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Operating efficiencies help keep fares unchanged for second consecutive year

July 8, 2009

NEWARK, NJ — The NJ TRANSIT Board of Directors today approved the operating budget and capital program for fiscal year 2010 that calls for no fare increase for the second year in a row, avoids major service cuts and funds the start of construction of the Mass Transit Tunnel and other important initiatives.


“Strong support for public transportation from Governor Corzine and New Jersey’s congressional delegation is helping NJ TRANSIT stay on course with state-of-good- repair projects, fleet modernization objectives and important capital projects that will  create jobs and strengthen our statewide transit system for years to come,” said NJ TRANSIT Chairman and Transportation Commissioner Stephen Dilts.


The Board approved a $1.79 billion operating budget and a $1.39 billion capital program for the fiscal year that started July 1. 


“We have cut administrative costs to the lowest proportional level in NJ TRANSIT history, enabling us to create a budget with no fare increase and no major service cuts,” said NJ TRANSIT Executive Director Richard Sarles.  “While transit demand has grown, this constrained budget limits our new services to rail service to the Meadowlands sports complex and enhanced bus service in Bloomfield and Newark.”


Nearly half of the revenue in the FY10 operating budget comes from fares, with the balance from a combination of commercial revenues, state operating assistance and state and federal reimbursements.


The capital program funds state-of-good-repair investments in transit stations and infrastructure, supports an ongoing fleet modernization program and advances service reliability, safety and capacity-building initiatives. 


Operating Budget


The operating budget reflects a reduction in state operating assistance of $62 million to help the state balance its budget.  Cost-cutting measures help offset this reduction, including administrative savings of $22.5 million through planned furloughs, wage freezes and labor contract savings, as well as reduced printing costs and savings through an audit of employee health care benefits.


The operating budget supports new rail service to the Meadowlands sports complex and enhanced bus service along Bloomfield Avenue, with direct service to Newark Liberty International Airport.  Service on existing bus, rail and light rail lines will be sustained with no significant changes aside from routine schedule adjustments to put seats where they are most needed to accommodate ridership.


The budget assumes modest revenue growth from increasing ridership.  Given the volatility of the economy, revenue projections as well as fuel, utility and other costs will be monitored carefully throughout the fiscal year.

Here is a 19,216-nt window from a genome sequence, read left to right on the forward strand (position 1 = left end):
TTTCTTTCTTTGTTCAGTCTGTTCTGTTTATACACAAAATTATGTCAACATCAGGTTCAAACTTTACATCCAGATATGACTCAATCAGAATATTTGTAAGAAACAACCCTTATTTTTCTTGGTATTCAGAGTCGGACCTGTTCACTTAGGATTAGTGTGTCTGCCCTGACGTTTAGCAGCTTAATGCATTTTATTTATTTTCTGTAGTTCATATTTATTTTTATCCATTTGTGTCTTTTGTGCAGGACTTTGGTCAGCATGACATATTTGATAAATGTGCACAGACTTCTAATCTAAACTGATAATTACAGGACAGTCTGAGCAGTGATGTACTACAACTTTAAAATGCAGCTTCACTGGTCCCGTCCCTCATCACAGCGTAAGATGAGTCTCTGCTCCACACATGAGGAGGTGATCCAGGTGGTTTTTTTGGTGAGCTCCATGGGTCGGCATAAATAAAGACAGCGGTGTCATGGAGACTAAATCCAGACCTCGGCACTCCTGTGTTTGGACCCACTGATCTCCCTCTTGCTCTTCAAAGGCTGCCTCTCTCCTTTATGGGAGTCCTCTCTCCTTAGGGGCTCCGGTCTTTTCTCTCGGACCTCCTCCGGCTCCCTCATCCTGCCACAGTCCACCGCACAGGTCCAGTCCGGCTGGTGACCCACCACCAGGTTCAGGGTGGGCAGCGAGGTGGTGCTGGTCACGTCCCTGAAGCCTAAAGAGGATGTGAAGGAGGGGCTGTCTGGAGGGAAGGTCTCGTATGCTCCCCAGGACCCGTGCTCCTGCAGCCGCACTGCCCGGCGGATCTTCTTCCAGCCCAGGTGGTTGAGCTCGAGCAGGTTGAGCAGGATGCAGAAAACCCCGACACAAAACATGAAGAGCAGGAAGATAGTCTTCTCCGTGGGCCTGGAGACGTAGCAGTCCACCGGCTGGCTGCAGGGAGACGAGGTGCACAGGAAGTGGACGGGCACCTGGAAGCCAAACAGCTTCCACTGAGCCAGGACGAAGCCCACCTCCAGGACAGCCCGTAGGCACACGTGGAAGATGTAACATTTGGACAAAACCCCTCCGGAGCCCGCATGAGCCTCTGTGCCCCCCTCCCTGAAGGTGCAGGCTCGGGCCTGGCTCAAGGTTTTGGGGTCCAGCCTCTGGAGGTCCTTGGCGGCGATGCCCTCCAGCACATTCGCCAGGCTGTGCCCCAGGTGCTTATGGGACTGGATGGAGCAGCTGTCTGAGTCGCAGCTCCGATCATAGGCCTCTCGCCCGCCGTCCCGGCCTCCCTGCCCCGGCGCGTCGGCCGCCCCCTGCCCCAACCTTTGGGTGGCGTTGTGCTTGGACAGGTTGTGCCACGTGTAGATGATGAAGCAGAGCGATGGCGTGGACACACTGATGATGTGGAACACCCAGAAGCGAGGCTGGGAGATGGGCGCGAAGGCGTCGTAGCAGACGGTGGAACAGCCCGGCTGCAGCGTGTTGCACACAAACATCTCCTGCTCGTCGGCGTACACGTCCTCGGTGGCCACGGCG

Capital Program


The FY10 capital program supports an ongoing fleet modernization program which includes the continued procurement of more than 1,400 buses, more than 300 multilevel rail vehicles and more than 50 electric and dual-powered locomotives.


The ambitious modernization program has since 2003 replaced about half of NJ TRANSIT’s rail car fleet with new passenger cars and will replace about half of all buses over the next several years.


The capital program includes $193 million to advance the Mass Transit Tunnel project and will also support planning, engineering and construction for a number of projects either under way or under consideration, including the Meadowlands rail spur, the Hudson-Bergen Light Rail Line extension to 8th Street in Bayonne and the Passaic-Bergen Rail project.


The capital program provides $178 million for state-of-good-repair projects for rail, bus and light rail, including $41 million to replace track and ties and inspect and replace bridges.  A total of $15 million will advance the Portal Bridge Capacity Enhancement project; $10 million will fund an ongoing locomotive overhaul program; and $6 million will fund Meadows Maintenance Complex improvements. A total of $62 million will support improvements to the bus and light rail systems, including $44 million toward the purchase of new buses.


The capital program also invests $34 million in rail station improvements at Metropark, Newark Penn Station, and Ridgewood, Somerville and South Amboy stations, among others.


NJ TRANSIT is the nation's largest statewide public transportation system providing more than 895,000 weekday trips on 240 bus routes, three light rail lines and 12 commuter rail lines.  It is the third largest transit system in the country with 165 rail stations, 60 light rail stations and more than 18,000 bus stops linking major points in New Jersey, New York and Philadelphia.